FOREX Glossary of terms
- Bear, Bearish, Bear Market
- A Bear is person who believes that the prices in the market will decline. This person would be considered Bearish. A Bear Market is a market that is declining (e.g. if the £ v US$ rate is falling). If the decline was expected to continue, the market would be Bearish.
- Bid Price
- The highest price a prospective buyer is willing to pay at a particular time for securities, futures contracts or foreign currencies.
- A market bottom is an area where prices in a decline encountered heavy support, were unable to progress any lower, and either reversed (i.e. went into a bull trend) or consolidated (traded sideways).
- British Pound (Sterling)
- The standard unit of currency used in the United Kingdom.
- An agent who handles investors orders to buy and sell. For this service, a commission is charged which, depending upon the broker and the amount of the transaction, may or may not be negotiated...
- Bull, Bullish, Bull Market
- A Bull is a person who believes that prices in the market will rise. This person would be considered Bullish. A Bull Market is a market that is rising (e.g. if the £ v US$ rate moves higher). If the advance is expected to continue, the market would be Bullish.
- Foreign exchange jargon for the UK Pound v US Dollar exchange rate. Alludes to the cable laid under the Atlantic, which linked the tickertape machines in New York and London.
- This is another technical analysis term which relates to
a condition when the rates are moving in a sideways fashion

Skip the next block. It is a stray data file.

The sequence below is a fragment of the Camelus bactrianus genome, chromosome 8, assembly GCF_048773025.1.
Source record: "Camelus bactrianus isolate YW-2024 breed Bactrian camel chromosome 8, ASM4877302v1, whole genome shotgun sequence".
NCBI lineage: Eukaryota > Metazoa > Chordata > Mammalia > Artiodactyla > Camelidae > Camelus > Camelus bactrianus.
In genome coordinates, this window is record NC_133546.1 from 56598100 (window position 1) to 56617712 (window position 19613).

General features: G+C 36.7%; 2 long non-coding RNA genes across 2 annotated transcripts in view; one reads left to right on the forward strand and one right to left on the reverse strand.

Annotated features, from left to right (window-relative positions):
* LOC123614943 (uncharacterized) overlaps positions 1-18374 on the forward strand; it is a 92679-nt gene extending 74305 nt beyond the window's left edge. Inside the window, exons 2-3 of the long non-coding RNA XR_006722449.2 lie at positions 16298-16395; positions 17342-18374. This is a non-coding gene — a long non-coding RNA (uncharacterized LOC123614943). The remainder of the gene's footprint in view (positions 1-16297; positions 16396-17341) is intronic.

which is usually encountered after a market top or bottom.
- This is a technical analysis term. When a market moves strongly in one direction and then pulls back. This pullback will be referred to as a correction. A correction, (which is a common occurrence in a bull (up) or bear (down) trend), is often sharper (i.e. occurs more quickly) than the preceding move. Corrections are a component of the overall trend (either up or down) and are not considered terminal to that trend (i.e. reversing it). Indeed a correction usually strengthens the foundations of the trend to carry on and sustain further gains or further losses in the days/weeks ahead.
- Currency Hedging
- Trying to reduce or eliminate exchange rate risks by
buying forward, using financial features or borrowing in the
- European Central Bank. Manage the Euro currency and
European interest rates/monetary policy.
- On January 1, 1999, the Euro was adopted as the official
currency by Austria, Belgium, Finland, France, Germany,
Ireland, Italy, Luxembourg, the Netherlands, Portugal and
Spain. Following the adoption of the Euro by Greece in 2001,
Europe created one of the most significant changes in the
world’s monetary system when in 2002, the Euro became the
common currency of Europe for 12 countries in the European
- Exchange Rate Risk
- The potential loss that could be incurred from a movement